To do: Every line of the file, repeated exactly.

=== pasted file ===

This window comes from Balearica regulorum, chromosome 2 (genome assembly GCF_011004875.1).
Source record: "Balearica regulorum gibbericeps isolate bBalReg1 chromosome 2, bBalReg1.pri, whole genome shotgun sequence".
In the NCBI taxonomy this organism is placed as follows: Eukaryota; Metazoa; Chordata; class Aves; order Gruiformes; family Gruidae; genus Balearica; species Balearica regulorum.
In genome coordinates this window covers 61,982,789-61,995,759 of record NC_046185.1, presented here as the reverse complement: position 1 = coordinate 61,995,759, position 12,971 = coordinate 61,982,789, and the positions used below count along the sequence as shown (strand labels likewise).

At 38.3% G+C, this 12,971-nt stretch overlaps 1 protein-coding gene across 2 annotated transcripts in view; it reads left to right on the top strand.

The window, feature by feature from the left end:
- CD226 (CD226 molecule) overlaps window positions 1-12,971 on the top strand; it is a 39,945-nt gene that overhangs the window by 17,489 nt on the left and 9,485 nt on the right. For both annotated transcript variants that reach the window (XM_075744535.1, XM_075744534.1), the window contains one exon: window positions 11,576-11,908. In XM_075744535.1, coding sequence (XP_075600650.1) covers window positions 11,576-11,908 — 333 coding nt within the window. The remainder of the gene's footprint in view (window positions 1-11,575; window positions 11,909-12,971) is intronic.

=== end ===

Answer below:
This window comes from Balearica regulorum, chromosome 2 (genome assembly GCF_011004875.1).
Source record: "Balearica regulorum gibbericeps isolate bBalReg1 chromosome 2, bBalReg1.pri, whole genome shotgun sequence".
In the NCBI taxonomy this organism is placed as follows: Eukaryota; Metazoa; Chordata; class Aves; order Gruiformes; family Gruidae; genus Balearica; species Balearica regulorum.
In genome coordinates this window covers 61,982,789-61,995,759 of record NC_046185.1, presented here as the reverse complement: position 1 = coordinate 61,995,759, position 12,971 = coordinate 61,982,789, and the positions used below count along the sequence as shown (strand labels likewise).

At 38.3% G+C, this 12,971-nt stretch overlaps 1 protein-coding gene across 2 annotated transcripts in view; it reads left to right on the top strand.

The window, feature by feature from the left end:
- CD226 (CD226 molecule) overlaps window positions 1-12,971 on the top strand; it is a 39,945-nt gene that overhangs the window by 17,489 nt on the left and 9,485 nt on the right. For both annotated transcript variants that reach the window (XM_075744535.1, XM_075744534.1), the window contains one exon: window positions 11,576-11,908. In XM_075744535.1, coding sequence (XP_075600650.1) covers window positions 11,576-11,908 — 333 coding nt within the window. The remainder of the gene's footprint in view (window positions 1-11,575; window positions 11,909-12,971) is intronic.